Make sure the car is leak-free and take it for a spin. The fluid level needs to be checked. Ensure the transmission shifts properly. Once you’ve completed this step, you’re ready to go.
Metal Shavings In Transmission Fluid Repair Cost
Transmission fluid contaminated with metal shavings can cost a lot if you do not fix the issue on time. Transmission flushes must be performed as soon as you notice metal shavings in the transmission.
Putting this first is of the utmost importance. You should flush your transmission if you want to make sure that you have good transmission fluid. When you do your transmission flush, it should only cost you about $70; however, if you do it at a mechanic’s shop, it could cost up to $150.
The torque converter is likely to cause a problem if a transmission fluid flush does not resolve the issue. With a good torque converter, your transmission likely needs to be rebuilt or replaced.
Replacing your device will cost you a lot of money—as many as thousands of dollars in some cases.
What Will Happen If I Continue Driving Like This?
Continuing to drive in this manner is likely to worsen the situation. Contaminated fluid will not work on the transmission. You will experience faster transmission component damage if your fluid is contaminated.
There will be jerking and slippage of the transmission. There is no doubt that the driving experience will be awful. A failing transmission will cost you thousands of dollars to repair, and you will ultimately throw money away.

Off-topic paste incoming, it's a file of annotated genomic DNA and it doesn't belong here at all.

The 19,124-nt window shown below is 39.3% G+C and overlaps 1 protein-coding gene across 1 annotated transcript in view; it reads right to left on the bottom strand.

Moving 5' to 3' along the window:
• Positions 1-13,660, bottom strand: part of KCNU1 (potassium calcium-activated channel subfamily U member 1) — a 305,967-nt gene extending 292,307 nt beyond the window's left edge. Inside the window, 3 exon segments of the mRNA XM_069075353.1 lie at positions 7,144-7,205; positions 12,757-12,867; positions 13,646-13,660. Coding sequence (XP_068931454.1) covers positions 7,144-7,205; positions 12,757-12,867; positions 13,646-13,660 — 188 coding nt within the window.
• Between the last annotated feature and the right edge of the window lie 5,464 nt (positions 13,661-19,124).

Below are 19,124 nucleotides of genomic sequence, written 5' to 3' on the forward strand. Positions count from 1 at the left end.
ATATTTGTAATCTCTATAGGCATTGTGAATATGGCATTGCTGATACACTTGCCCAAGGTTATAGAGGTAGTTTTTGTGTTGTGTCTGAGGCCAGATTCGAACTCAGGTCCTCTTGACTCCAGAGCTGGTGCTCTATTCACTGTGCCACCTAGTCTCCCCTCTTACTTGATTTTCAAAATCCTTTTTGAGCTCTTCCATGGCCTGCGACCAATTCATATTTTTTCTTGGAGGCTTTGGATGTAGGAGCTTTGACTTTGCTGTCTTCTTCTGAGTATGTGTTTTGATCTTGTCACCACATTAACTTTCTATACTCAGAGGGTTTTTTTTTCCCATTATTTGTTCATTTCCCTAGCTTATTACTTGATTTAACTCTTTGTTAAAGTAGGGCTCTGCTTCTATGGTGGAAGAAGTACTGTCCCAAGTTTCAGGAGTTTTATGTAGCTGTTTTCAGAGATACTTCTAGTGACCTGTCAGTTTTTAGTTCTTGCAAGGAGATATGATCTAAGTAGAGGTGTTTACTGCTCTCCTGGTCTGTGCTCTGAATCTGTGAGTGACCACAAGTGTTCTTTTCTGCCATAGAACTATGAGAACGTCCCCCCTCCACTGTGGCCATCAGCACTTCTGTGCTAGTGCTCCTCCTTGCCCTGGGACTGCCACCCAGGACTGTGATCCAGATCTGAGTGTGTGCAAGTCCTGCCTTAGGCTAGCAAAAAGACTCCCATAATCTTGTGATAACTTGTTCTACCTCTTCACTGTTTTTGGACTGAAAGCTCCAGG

Metal shavings in the transmission fluid may appear to be an emergency requiring immediate attention. The powder isn’t always able to turn into shreds of metal if it starts turning into fragments and actual shavings.
You can’t always tell from the pan whether what you see is normal. Always err on the side of safety when you are uncertain! Ensure your vehicle is in good working order by contacting an expert.
Some parts of your transmission, including the differential, are not bulletproof. Some types of recalls or even weak parts are possibly documented for specific transmissions. Keeping this in mind when considering possible causes or prolonging your transmission’s life should be a priority.